The Concept of Time Relativity – What is time, really?
Two people who taking the same plane trip can have very different experiences. One might report that time just flew by and the other that it took ages. In the moment of an accident all of a sudden time slows down and seconds seem like minutes for the person to make the right decisions. When we get a tooth pulled we think it takes forever.
Remember when you took an hour to cook a meal. Now you go crazy waiting for a quick microwave dish. For a child a month is a very, very long time and birthdays are very far apart. Now, birthdays come sooner. Waiting in line for the movies may be just a few minutes can seem like forever. Time and speed can be experienced in such astoundingly different ways that the questions remains: What is the reality about the phenomenon of time?
Depending on our perception some experiences take too long and some too short. Some examples: Depressives pull up and prolong the past in a particular way. They usually have a very slow movie running. If the same experience would speed up it would not be depression anymore. In a psychotic fit a person goes through this excruciating state for perhaps half a day – coming out completely exhausted – but thinking it was only an hour. If the experience went slowly it would not be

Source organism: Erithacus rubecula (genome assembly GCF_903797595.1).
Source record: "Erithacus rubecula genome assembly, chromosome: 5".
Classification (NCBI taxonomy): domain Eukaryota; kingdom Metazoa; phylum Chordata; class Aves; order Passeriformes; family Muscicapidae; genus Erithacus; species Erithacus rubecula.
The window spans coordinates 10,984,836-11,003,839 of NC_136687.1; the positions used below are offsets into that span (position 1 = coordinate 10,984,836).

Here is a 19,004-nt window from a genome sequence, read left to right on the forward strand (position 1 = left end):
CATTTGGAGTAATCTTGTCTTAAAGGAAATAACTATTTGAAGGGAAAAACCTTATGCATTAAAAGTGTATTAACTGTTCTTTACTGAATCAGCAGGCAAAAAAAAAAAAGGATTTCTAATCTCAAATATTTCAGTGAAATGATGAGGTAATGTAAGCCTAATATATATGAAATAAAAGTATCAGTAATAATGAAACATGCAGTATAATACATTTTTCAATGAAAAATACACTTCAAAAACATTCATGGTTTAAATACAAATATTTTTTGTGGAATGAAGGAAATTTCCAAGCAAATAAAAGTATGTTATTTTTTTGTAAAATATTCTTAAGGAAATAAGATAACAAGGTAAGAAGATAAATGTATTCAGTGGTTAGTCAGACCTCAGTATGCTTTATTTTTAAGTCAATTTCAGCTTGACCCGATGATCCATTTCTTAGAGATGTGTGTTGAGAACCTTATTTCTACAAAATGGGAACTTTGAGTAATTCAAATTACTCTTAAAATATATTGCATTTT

considered a psychotic fit. Or: Moviegoers having a range of terrible feelings watching a long horror film afterwards think it went by rapidly. Time flies even if it isn’t fun.
The ways we think and speak about time assume that it is something outside of us. We externalize time by the mere fact of verbalization and this suggests that there is something different than the moment. Time becomes something one can organize, manage, control and quantify. Here the resulting language “Where did the time go? I am wasting time. Time disappears. Let me save some time. This is a fast month. What a long day.”
A big portion of being unhappy or not reaching what we want has to do with the ways the brain distorts time. People who experience stress or unhappiness seem to codify time and speed in fixed and limited ways. Time is a hallucination. It is a byproduct of the way we code our thoughts.
How does our brain produce these hallucinations and time codes? How can we use the same process of distortion to prolong what we wish to enjoy more and shorten what we don’t need to dwell on?
Distorting time intentionally
Milton Erickson, the father of hypnosis, successfully applied “The Milton Diet” for weight loss. He brought the client into a trance and instructed to the unconscious mind to use the eating utensils in an extended slow motion fashion. It would take several hours to eat a bowl of soup. Whenever the person touched the spoon or fork the suggested time distortion kicked in. She lost all the weight she wanted.
I had a client who couldn’t get herself motivated to go to work but was determined to do so. She had already used motivation strategies like transforming her procrastination behavior.. She said she would feel motivated but still wasn’t able to act it out at work. When she was at her desk she thought of her kids, looked around and dreamed, then got up to make some coffee.